Revit Design Documentation Tips
Revit is an excellent software for BIM authoring as well as documentation. Some Revit users don’t take advantage of an excellent automated documentation system and it is a huge concern for every BIM manager (Taking their time and effort will cost a lot as they are not cheap). We would like to share 6 tips to minimise any manual work in the documentation.
To present the colour zones in the plan, the filed region is an easy option for many users since it is quite intuitive and due to the old habit. It takes a fair amount of effort, but difficult to update it throughout the process. Time-consuming! To save time and effort, colour fill is a great option to present different zones in various colours.
Using the colour fill is easy. You can place rooms where you want to highlight the area and input the appropriate values to assign different colours. After that, set the colour-fill scheme in the properties and select the parameter. Then you will see the colours mapped to each parameter value and you can change them as you want. That’s it! Now you have a consistent graphic representation for all your drawings.
Calculating the areas is one of the most critical tasks in the design process, and again some users tend to use the filled region to calculate the area. It is understandable that there is a different requirement for the area boundary, which means the Room won’t work, so you will need the flexibility to vary the outlines, the area will work perfectly, and the workflow will be the same as the filled region.
❶ Create an area plan to start with: Architecture Tap > Room & Area Panel > Area Plan
❷ Select the area type (it doesn’t really matter which area type you choose. it is just an indication and functionally they are all the same)
❸ Choose the levels for the area calculation
❹ Click ‘OK’
❺ Generally speaking, creating the area boundary automatically is not really accurate, so it will require some additional work. Therefore, it is recommended to draw the area boundary manually.
❻ Draw the area boundary. It doesn’t have to be accurate. As long as they are close enough or intersected, Revit will recognise it as Area boundary.
❼ To Create an Area, Architecture Tap > Room & Area Panel > Area
❽ Place the area within the boundary
❾ The area is shown in the properties as well as the perimeter value.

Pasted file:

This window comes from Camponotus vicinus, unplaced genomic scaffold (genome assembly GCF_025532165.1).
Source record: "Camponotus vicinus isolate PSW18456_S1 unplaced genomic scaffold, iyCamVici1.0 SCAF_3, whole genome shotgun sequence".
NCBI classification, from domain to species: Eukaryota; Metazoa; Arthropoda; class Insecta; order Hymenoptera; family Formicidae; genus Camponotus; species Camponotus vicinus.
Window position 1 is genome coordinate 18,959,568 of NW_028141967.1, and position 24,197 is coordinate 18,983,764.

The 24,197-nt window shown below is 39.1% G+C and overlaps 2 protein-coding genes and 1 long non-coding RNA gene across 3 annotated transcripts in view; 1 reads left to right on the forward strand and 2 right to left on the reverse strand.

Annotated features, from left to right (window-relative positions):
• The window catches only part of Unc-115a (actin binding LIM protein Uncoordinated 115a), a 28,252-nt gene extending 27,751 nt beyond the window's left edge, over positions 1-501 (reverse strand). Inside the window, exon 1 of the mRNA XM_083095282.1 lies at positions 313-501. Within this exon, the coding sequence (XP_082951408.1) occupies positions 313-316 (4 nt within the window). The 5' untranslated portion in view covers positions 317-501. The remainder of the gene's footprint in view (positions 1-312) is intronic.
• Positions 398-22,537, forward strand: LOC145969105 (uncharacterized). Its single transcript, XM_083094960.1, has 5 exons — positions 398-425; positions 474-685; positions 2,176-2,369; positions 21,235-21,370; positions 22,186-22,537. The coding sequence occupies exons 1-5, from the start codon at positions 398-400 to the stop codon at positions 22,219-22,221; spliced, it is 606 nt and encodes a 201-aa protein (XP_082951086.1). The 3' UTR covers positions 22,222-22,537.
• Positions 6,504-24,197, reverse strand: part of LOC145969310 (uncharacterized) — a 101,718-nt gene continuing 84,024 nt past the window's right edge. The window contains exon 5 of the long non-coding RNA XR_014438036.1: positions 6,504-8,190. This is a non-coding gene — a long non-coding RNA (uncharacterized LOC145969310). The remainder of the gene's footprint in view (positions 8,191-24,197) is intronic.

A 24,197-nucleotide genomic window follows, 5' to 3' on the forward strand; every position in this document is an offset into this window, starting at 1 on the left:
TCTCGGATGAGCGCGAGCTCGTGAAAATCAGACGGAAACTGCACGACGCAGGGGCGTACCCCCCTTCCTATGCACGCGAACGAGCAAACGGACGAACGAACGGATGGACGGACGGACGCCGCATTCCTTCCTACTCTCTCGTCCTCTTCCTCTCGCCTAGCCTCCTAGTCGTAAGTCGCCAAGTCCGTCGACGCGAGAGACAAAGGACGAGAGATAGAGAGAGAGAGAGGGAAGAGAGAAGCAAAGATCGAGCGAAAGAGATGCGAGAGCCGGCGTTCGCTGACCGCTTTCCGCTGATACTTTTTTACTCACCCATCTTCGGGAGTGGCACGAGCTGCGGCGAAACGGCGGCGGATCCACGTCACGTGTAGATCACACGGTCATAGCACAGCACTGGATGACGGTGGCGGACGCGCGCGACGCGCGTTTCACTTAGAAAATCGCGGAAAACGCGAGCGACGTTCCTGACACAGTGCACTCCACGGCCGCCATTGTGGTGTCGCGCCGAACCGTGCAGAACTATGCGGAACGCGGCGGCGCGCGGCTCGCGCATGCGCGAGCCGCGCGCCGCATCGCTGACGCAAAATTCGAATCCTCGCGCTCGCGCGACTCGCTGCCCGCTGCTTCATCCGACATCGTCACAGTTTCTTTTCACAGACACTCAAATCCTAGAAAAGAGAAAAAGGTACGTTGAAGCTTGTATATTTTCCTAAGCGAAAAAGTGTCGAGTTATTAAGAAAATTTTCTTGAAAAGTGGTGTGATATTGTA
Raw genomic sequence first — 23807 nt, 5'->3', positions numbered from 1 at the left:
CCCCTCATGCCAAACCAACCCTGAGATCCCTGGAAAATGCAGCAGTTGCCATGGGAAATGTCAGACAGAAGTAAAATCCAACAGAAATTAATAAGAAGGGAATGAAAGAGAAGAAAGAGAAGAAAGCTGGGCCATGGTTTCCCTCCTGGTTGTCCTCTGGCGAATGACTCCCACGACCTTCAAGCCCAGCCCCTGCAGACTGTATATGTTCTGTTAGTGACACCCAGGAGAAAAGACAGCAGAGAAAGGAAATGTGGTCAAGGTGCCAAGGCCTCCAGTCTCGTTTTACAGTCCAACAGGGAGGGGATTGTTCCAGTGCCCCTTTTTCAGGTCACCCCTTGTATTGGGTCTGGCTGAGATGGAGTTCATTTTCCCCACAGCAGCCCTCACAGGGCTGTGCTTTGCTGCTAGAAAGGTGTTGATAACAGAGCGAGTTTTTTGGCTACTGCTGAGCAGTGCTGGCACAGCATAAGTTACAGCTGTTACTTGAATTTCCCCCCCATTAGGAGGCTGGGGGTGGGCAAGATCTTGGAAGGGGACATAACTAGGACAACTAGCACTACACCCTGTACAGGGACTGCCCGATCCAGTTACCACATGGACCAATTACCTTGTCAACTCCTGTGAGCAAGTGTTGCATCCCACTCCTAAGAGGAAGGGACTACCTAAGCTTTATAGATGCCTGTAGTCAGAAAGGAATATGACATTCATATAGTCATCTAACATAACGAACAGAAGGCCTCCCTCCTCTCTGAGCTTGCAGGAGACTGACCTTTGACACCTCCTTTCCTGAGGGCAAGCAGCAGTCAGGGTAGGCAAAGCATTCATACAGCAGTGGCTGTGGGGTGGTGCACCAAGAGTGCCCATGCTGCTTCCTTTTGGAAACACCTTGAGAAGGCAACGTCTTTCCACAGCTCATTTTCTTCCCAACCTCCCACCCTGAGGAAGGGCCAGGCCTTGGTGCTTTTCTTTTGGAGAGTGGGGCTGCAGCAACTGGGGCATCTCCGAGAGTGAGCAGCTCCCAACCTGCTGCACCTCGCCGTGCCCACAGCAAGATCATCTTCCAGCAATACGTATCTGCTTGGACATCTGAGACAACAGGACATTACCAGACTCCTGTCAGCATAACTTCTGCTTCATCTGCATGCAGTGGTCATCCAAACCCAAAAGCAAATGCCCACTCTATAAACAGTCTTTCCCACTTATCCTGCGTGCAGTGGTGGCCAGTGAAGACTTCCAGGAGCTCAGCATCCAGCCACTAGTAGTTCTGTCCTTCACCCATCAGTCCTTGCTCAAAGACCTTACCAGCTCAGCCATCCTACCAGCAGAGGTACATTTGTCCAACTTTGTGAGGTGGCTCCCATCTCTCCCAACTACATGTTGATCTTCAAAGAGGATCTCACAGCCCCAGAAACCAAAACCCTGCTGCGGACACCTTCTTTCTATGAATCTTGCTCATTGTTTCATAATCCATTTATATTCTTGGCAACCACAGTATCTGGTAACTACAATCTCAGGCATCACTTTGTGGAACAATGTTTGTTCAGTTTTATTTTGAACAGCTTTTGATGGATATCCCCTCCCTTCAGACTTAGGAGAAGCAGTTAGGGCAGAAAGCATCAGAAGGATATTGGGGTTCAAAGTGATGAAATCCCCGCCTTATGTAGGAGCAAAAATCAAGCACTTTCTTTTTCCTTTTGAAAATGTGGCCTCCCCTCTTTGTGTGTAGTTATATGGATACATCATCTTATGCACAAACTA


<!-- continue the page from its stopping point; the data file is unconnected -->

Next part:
❿ To make the area more useful, fill out the value to identify the element (can be used for colour scheme, area tag, schedule, etc.
Annotating context, areas, and others can be tricky in documentation, and I believe it is inevitable to use text, but it can be minimised.
One solution for this will be using a tag. If you did a good job on the above tasks, you should easily get information from it, which means you don’t need to use Text! In addition to that, it will be automatically updated when the parameter value is amended.
During the QA process, some might manually hide the elements/annotations due to the deadline or convenience, and they will be never found again. In this case, you will find a filter very useful. Depending on how busy you are, you can use a rule-based filter or selection filter. Both are working fantastically.
❶ Select the elements you want to make a selection filter for a quick select
❷ Save the selection filter: Modify > Save
❸ Name the selection filter in a logical way and click ‘OK’
❹ If you want to select it again, load the selection: Manage > Load
❺ The selection filter will be shown in the dialog, so choose the one and click ‘OK’
❻ To check the filter, go to View > Filters
❼ There are two options available namely: role -based and selection filter and the filter will be listed under selection filters. As it is not a role-based filter, it can be directly applied in the view template or visibility setting
Repetitive annotations, then use detail group
I believe sometimes using text and filled region is inevitable due to the limitation of Revit and it is obviously faster. To prevent repetitive work, it is better to group the annotations and copy and paste them to other views. Any critical fixed information such as neighbouring buildings, street names, and additional notes, can be done in this way.
❶ Select the texts and filled regions
❷ Group them as detail group: Modify > Group
❸ Name the group and click ‘OK’
❹ The group is created. Now it can be copied to other views
❺ The detail group can be found in the Project Browser (although the group is deleted, it can be found here)
Consistent graphic? Set up view template
If you have the same graphic presentation in multiple views, it is recommended to create a view template. If you have a view already adjusted to meet your graphic needs, you can create a new view template from the existing view.
❶ Select the view that has the repetitive graphic and right-click
❷ Select ‘Create View Template From View…’
❸ Name the view template
❹ The new view template is added to View Templates
❺ Now, you can see in Properties that the new template is added to the view
To Sum up
These tips are basic ways to work on the design documentation and you need to get used to working with this workflow at least to maintain the model healthy. There are more ways to work efficiently and smarter. It is important to understand the balance between the time frame and the best practice to meet the project deadline.